United Nation’s Food and Agriculture Organization (FAO) estimates 1.3 billion tonnes of food is lost or wasted globally a year. This amount could feed the world’s starving population of 868 million nearly four times. The small island nation of Singapore alone generated 791,000 tonnes of food wastage in 2016, which is equivalent to 2,161 tonnes of food waste generated a day — enough to fill 270 eight tonne capacity garbage trucks.
In Malaysia, food waste is an equally grave problem. In 2016, Malaysians generated some 38,000 tonnes of waste per day, of which 15,000 tonnes was food waste, according to Solid Waste Management and Public Cleansing Corporation (SWCorp Malaysia), a government agency dealing with solid waste. About a third of food produced each year is never eaten either because it is spoiled after harvest and during transportation, or thrown away by shops and consumers, according to FAO.
Growing prosperity and income levels in the fast-developing urban cities in South-east Asia and the neighbouring region, rising consumerism and changing lifestyles are possible reasons for wastage at the consumer level. But these are not the sole factors. “We realised there was a lot of food wastage at the supply chain level. A lot of food supplied to hospitality business was rejected if it did not meet the specific
criteria in size or delivery standards,” says Nichol Ng, co-founder of Food Bank Singapore.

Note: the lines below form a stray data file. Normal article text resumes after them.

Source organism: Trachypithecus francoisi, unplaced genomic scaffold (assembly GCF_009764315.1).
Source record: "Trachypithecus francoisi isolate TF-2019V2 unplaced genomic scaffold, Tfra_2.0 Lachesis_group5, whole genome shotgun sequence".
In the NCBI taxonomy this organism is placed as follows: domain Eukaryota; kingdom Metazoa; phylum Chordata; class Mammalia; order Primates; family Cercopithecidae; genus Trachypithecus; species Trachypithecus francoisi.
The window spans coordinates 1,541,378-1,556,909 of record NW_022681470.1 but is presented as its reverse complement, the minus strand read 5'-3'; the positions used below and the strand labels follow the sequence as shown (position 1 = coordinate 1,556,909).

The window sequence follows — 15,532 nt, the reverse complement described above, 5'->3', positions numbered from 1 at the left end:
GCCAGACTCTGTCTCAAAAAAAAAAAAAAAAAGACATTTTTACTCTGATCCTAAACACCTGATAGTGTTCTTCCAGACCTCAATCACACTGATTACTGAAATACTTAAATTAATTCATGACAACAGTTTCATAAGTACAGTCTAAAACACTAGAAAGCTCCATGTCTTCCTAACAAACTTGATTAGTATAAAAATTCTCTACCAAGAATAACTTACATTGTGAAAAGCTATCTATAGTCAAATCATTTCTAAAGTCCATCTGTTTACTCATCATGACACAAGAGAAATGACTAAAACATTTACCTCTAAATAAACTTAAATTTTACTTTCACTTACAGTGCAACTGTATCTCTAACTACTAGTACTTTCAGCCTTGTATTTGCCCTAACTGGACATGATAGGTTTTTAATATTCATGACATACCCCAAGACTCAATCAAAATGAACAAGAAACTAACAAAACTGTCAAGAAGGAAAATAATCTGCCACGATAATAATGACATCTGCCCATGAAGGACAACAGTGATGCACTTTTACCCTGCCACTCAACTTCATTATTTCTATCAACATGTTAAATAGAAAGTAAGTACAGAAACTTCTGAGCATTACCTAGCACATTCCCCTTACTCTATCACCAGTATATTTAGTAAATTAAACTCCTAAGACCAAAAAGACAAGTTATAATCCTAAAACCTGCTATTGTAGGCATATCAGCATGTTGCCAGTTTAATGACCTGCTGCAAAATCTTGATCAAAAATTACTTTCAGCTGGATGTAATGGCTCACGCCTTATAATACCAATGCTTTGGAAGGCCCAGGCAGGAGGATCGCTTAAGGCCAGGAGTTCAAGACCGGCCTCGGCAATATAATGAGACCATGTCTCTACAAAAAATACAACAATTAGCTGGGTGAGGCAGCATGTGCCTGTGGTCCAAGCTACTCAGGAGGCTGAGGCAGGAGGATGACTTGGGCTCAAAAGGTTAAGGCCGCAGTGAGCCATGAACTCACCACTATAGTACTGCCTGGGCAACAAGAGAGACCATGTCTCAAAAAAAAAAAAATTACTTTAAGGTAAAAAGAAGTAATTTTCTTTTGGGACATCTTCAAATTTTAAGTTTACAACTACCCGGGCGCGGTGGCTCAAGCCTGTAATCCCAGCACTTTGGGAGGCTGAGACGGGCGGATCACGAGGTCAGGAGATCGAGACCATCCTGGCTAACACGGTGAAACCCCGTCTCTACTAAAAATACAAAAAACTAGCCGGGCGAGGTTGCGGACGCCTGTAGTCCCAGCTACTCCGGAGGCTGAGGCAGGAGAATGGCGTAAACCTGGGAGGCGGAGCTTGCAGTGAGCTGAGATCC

In Singapore, food waste accounts for an estimated 10% of the total waste generated, although only 14% of the food waste is recycled, according to the National Environment Agency (NEA). The NEA reported that the amount of food waste has increased by about 50% over the past 10 years and is expected to increase in tandem with the republic’s growing population and economic activity.
In Singapore, food waste accounts for an estimated 10% of the total waste generated, although only 14% of the food waste is recycled, according to the National Environment Agency (NEA).
Some 92% of the food in Singapore is imported. While there are strict quality checks, there are no quantity checks in terms of how much food was rejected or wasted in the process of importing and distribution, says Ng. Many countries in Europe are moving towards a tax system that protects the environment but a recycling or carbon foot print tax is still unheard of in Asia.
According to Mintel’s 2017 Global Food and Drink Trend ‘Waste Not’ report, traditional dining etiquette in China encourages hosts to order lots of food to show their guests hospitality, as well as to earn “face”. Consequently, this has led to high volumes of food waste. The report cited a 2016 study from the Institute of Geographic Sciences and Natural Resources Research which estimated that China’s foodservice industry was wasting 17-18 million tons of food every year, enough to feed 30-50 million people.